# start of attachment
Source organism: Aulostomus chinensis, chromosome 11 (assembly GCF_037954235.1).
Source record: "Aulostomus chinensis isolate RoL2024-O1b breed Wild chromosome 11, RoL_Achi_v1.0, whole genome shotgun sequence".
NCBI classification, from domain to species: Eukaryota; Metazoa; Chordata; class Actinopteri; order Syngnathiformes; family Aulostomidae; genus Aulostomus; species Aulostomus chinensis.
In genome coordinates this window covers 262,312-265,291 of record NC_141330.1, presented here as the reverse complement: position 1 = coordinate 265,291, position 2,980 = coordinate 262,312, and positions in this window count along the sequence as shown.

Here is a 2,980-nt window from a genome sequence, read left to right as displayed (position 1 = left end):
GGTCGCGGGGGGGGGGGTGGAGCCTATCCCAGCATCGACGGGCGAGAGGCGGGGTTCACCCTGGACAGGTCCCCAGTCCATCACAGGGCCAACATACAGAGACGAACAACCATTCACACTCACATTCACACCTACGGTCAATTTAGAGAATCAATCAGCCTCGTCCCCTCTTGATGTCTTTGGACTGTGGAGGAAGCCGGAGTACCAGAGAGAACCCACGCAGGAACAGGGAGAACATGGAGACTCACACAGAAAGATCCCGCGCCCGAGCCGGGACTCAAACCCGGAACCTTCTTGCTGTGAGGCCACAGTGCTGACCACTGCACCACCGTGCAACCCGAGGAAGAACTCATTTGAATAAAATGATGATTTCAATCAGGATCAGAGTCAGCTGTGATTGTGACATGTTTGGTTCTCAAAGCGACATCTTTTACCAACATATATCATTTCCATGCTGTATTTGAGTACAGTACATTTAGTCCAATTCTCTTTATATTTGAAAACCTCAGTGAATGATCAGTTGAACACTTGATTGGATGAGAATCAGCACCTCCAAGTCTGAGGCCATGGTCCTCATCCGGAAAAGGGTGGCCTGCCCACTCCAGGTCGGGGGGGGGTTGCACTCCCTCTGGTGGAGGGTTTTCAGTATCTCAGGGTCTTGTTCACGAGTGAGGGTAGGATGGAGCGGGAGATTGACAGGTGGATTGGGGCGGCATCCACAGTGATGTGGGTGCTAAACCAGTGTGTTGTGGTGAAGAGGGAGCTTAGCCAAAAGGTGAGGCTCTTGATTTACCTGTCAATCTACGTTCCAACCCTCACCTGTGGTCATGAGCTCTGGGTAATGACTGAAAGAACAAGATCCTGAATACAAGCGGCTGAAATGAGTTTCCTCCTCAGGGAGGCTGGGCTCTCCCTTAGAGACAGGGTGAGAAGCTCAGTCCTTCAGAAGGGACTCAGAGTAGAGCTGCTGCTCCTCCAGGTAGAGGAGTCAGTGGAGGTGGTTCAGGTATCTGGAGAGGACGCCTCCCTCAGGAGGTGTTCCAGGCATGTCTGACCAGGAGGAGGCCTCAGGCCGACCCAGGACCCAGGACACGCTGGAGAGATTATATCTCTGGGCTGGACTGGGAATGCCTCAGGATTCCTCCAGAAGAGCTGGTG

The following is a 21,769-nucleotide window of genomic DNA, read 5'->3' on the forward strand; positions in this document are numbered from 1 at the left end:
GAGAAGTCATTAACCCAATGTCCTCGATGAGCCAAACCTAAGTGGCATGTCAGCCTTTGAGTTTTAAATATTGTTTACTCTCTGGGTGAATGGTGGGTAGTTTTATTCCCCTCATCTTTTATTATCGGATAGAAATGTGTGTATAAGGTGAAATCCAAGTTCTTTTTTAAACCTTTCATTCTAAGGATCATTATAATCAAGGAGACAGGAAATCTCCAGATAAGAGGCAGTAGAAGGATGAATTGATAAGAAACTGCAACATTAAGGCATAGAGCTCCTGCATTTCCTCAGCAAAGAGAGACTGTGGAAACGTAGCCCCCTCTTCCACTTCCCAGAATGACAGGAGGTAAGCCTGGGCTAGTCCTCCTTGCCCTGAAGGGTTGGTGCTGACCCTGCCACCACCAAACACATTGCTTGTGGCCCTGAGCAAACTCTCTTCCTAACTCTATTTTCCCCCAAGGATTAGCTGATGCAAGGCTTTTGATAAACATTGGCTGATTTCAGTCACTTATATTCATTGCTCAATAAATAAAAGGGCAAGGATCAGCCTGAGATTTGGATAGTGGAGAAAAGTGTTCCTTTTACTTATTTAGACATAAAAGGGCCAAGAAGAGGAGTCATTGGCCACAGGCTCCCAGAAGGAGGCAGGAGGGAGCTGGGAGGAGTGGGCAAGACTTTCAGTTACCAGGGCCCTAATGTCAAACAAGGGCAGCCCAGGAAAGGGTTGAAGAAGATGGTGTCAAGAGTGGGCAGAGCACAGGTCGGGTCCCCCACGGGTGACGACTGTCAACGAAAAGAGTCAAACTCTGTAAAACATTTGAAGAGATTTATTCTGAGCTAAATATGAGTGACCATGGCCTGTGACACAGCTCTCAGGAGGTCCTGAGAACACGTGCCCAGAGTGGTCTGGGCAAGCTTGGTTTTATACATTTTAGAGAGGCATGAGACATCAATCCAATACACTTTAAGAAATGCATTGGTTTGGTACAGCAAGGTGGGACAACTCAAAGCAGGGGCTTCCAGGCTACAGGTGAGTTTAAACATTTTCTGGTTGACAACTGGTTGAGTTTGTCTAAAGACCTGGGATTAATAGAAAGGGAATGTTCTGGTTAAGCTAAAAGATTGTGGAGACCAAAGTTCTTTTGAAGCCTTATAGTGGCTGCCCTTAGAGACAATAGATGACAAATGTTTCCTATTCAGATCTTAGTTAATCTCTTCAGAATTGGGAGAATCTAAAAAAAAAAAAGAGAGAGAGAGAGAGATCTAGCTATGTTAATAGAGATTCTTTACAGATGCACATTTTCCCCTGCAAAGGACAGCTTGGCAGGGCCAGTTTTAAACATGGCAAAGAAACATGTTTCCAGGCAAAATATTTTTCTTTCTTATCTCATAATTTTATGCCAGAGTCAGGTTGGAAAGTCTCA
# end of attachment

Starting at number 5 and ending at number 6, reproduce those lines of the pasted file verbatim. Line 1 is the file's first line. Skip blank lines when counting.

Here is a 2,980-nt window from a genome sequence, read left to right as displayed (position 1 = left end):
GGTCGCGGGGGGGGGGGTGGAGCCTATCCCAGCATCGACGGGCGAGAGGCGGGGTTCACCCTGGACAGGTCCCCAGTCCATCACAGGGCCAACATACAGAGACGAACAACCATTCACACTCACATTCACACCTACGGTCAATTTAGAGAATCAATCAGCCTCGTCCCCTCTTGATGTCTTTGGACTGTGGAGGAAGCCGGAGTACCAGAGAGAACCCACGCAGGAACAGGGAGAACATGGAGACTCACACAGAAAGATCCCGCGCCCGAGCCGGGACTCAAACCCGGAACCTTCTTGCTGTGAGGCCACAGTGCTGACCACTGCACCACCGTGCAACCCGAGGAAGAACTCATTTGAATAAAATGATGATTTCAATCAGGATCAGAGTCAGCTGTGATTGTGACATGTTTGGTTCTCAAAGCGACATCTTTTACCAACATATATCATTTCCATGCTGTATTTGAGTACAGTACATTTAGTCCAATTCTCTTTATATTTGAAAACCTCAGTGAATGATCAGTTGAACACTTGATTGGATGAGAATCAGCACCTCCAAGTCTGAGGCCATGGTCCTCATCCGGAAAAGGGTGGCCTGCCCACTCCAGGTCGGGGGGGGGTTGCACTCCCTCTGGTGGAGGGTTTTCAGTATCTCAGGGTCTTGTTCACGAGTGAGGGTAGGATGGAGCGGGAGATTGACAGGTGGATTGGGGCGGCATCCACAGTGATGTGGGTGCTAAACCAGTGTGTTGTGGTGAAGAGGGAGCTTAGCCAAAAGGTGAGGCTCTTGATTTACCTGTCAATCTACGTTCCAACCCTCACCTGTGGTCATGAGCTCTGGGTAATGACTGAAAGAACAAGATCCTGAATACAAGCGGCTGAAATGAGTTTCCTCCTCAGGGAGGCTGGGCTCTCCCTTAGAGACAGGGTGAGAAGCTCAGTCCTTCAGAAGGGACTCAGAGTAGAGCTGCTGCTCCTCCAGGTAGAGGAGTCAGTGGAGGTGGTTCAGGTATCTGGAGAGGACGCCTCCCTCAGGAGGTGTTCCAGGCATGTCTGACCAGGAGGAGGCCTCAGGCCGACCCAGGACCCAGGACACGCTGGAGAGATTATATCTCTGGGCTGGACTGGGAATGCCTCAGGATTCCTCCAGAAGAGCTGGTG